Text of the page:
The SEC is reportedly investigating whether Boeing was transparent enough with shareholders about problems with the 737 Max

Boeing 737 Max

  • The Securities and Exchange Commission (SEC) is
    investigating whether Boeing gave
    shareholders sufficient information about problems with its 737 Max
    aircraft,
    Bloomberg
    reported.
  • The agency is also reportedly examining financial
    documents from the aerospace manufacturer to determine whether it
    properly accounted for the potential impact of issues associated
    with the 737 Max.
  • The SEC declined to comment. Boeing did not immediately respond
    to Business Insider’s request for comment. 
  • Visit Business
    Insider’s homepage for more stories.

The Securities and Exchange Commission (SEC) is investigating
whether Boeing gave shareholders sufficient information about
problems with its 737 Max aircraft,
Bloomberg
reported.

The agency is also reportedly examining financial documents from
the aerospace manufacturer to determine whether it properly
accounted for the potential impact of issues associated with the
737 Max.

The SEC declined to comment. Boeing did not immediately respond
to Business Insider’s request for comment. 

Read more:
Boeing’s response to the 737 Max crisis confused and frightened
people, making it hard to believe its apologies, experts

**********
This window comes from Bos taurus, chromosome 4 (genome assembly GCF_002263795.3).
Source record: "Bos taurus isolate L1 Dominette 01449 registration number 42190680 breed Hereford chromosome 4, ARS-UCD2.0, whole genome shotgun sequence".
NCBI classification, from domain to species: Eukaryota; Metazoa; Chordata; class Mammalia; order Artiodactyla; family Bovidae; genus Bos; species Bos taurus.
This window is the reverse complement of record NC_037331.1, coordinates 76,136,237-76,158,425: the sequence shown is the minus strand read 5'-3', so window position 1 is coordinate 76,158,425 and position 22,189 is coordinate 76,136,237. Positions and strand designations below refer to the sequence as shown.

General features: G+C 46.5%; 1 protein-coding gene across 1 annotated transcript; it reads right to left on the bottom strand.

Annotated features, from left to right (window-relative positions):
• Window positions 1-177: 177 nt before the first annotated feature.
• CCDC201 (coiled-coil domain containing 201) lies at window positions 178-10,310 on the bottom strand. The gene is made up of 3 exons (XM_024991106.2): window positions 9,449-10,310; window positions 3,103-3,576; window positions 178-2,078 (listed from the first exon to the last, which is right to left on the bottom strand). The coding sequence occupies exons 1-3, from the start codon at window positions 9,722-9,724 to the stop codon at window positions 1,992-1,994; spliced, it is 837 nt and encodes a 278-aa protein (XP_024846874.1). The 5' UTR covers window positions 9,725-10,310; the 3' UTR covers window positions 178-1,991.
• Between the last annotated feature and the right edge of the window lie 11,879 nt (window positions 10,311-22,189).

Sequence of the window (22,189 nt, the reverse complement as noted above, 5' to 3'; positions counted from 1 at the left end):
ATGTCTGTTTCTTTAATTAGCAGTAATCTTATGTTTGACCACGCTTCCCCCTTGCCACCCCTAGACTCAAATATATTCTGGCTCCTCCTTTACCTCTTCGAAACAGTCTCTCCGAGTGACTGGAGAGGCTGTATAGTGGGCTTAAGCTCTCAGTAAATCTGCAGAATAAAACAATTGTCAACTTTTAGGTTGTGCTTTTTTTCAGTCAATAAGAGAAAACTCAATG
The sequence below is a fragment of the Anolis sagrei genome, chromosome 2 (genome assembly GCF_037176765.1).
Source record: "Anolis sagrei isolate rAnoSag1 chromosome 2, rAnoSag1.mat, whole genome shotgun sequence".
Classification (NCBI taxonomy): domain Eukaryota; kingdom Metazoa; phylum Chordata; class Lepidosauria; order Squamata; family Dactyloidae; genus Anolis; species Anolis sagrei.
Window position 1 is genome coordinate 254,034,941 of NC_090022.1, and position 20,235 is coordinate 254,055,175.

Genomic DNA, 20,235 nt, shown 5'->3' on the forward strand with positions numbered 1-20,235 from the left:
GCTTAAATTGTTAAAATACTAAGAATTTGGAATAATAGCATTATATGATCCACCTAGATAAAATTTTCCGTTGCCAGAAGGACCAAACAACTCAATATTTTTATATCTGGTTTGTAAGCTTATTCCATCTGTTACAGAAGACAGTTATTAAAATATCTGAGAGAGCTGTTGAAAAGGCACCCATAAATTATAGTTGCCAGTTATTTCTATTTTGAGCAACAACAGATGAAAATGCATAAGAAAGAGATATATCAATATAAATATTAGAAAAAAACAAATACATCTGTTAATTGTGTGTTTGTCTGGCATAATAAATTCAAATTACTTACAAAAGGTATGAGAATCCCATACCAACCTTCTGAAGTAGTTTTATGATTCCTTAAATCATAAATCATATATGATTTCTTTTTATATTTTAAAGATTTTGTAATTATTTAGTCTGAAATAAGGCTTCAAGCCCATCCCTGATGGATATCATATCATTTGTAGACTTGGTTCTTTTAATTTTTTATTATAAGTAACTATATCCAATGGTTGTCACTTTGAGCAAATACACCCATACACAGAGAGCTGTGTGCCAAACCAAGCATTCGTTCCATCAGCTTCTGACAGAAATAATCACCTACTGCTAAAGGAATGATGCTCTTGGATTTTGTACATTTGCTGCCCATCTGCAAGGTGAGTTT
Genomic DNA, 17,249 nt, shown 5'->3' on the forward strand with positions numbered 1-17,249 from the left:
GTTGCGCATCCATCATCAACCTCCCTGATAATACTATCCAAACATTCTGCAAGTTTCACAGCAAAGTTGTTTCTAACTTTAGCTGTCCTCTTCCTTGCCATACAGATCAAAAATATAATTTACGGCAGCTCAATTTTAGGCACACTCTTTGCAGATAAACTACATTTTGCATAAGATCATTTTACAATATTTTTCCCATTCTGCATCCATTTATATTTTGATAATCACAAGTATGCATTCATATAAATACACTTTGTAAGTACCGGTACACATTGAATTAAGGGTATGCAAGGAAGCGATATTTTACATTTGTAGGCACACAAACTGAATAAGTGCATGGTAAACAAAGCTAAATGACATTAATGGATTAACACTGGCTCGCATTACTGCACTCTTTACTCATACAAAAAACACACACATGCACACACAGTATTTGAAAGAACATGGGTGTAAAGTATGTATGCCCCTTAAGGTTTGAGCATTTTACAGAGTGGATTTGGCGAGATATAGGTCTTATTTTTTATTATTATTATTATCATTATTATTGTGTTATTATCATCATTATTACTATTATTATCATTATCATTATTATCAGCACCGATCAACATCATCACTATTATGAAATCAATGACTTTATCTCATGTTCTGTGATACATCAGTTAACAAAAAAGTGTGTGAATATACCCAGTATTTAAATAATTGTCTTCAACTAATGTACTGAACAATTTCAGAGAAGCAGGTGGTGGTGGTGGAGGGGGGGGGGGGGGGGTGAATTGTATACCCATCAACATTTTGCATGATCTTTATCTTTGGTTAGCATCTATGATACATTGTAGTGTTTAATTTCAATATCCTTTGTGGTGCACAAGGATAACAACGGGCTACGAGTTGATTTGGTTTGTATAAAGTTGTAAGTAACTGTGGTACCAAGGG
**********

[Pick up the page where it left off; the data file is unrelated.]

say

Boeing has come under scrutiny following two deadly crashes
involving its 737 Max aircraft. In October, a Lion Air
flight crashed and killed all 189 people on board, and in March,
an Ethiopian
Airlines
 flight crashed and killed all 157 people on
board.

The 737 Max has been grounded in many countries since March as
technology designed to prevent the aircraft from stalling has come
under scrutiny. During both crashes, the technology activated because
of false sensor readings and pushed the planes downward at too
steep of an angle, and media reports have raised questions about
how Boeing developed and communicated
about the technology. Boeing has
finished developing
a software update it will give customers to
fix the issue, but the update must first receive approval from the
Federal Aviation Administration.

The fallout from the crashes has reportedly cost
Boeing at
least $1 billion
.

Read Bloomberg’s full story
here
.

SEE ALSO: Southwest
Airlines is going to allow people who don’t want to fly on the
Boeing 737 Max to switch planes for free


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The SEC is reportedly investigating whether Boeing was transparent enough with shareholders about problems with the 737 Max